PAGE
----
Work history learnings
It's my 32 year on the planet and I have worked since I turned 18. There were a couple of breaks here and there, but to some of our predecessors the list below looks like a made up thing - I don't think we can expect to live in a world of one profession any longer.
Admittedly before my "choices" were just the winds of change tossing me around, anyways here is the list and some of my backwards thoughts on the experiences.
- Warehouse - firs odd job out of high school, three things I learnt there are:- be nice to your subordinates and in general to people around you, I had the pleasure of working with one of the best managers in my life there, someone who tried to marry the business needs with the human needs of the team- dress code is codename for "importance costume" - when we've arrived there with B, still wearing our matriculation exam clothes the people that entered later on mistook us for the people running the interviews, to say we've overdressed is an understatement- even the most mundane jobs can be fun - I've ridden an electric scooter there way before they became popular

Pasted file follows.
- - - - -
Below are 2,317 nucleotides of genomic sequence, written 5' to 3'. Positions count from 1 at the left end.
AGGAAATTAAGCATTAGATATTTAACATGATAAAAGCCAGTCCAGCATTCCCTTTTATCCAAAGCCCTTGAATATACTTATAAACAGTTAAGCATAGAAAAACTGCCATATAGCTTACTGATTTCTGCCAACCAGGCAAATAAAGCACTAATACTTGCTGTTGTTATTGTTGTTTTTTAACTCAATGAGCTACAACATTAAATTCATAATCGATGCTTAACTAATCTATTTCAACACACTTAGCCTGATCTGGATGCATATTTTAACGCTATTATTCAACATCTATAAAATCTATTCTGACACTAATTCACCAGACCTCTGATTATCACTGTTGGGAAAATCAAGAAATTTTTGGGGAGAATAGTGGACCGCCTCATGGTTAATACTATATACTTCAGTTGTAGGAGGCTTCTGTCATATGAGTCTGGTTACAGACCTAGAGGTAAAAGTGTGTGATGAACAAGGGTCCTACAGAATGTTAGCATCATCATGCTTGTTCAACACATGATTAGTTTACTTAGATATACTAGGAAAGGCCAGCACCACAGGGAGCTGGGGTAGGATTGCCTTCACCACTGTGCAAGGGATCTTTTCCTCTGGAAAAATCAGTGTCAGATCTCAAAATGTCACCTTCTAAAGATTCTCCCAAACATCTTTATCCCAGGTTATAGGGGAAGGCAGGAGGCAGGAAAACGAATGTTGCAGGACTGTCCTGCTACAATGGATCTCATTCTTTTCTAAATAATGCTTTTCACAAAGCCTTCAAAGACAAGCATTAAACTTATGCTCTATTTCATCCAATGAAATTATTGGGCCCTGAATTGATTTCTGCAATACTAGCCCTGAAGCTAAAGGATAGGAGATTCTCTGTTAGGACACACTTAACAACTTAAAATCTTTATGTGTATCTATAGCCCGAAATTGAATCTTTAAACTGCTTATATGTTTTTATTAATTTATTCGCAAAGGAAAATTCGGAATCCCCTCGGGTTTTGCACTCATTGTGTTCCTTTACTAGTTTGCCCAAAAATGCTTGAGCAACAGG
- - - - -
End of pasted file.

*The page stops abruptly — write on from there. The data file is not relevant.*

- Souvenir shop - coming from a city full of tourists, there was no way I could skip working in hospitality! What I've learnt there is that many parents don't teach children financial literacy, it was the first place I've seen people spending 200 like crazy, mind you the average age of customers was ~8. Don't make their mistakes, do teach your kids about the value of a buck, there are so many great resources out there today it's almost criminal not to do it.
- All you can eat restaurant - my first bigger fuckup, and where I learnt to take things a little more seriously. I've worked there twice, first time everything was nice and smooth, but the second time I somehow thought that going to the seaside and pretending I was sick was a great idea. If you are about to do the same don't - just be honest and accept that sometimes you can't do everything you want, the sooner you come to terms with this universal truth the better for you.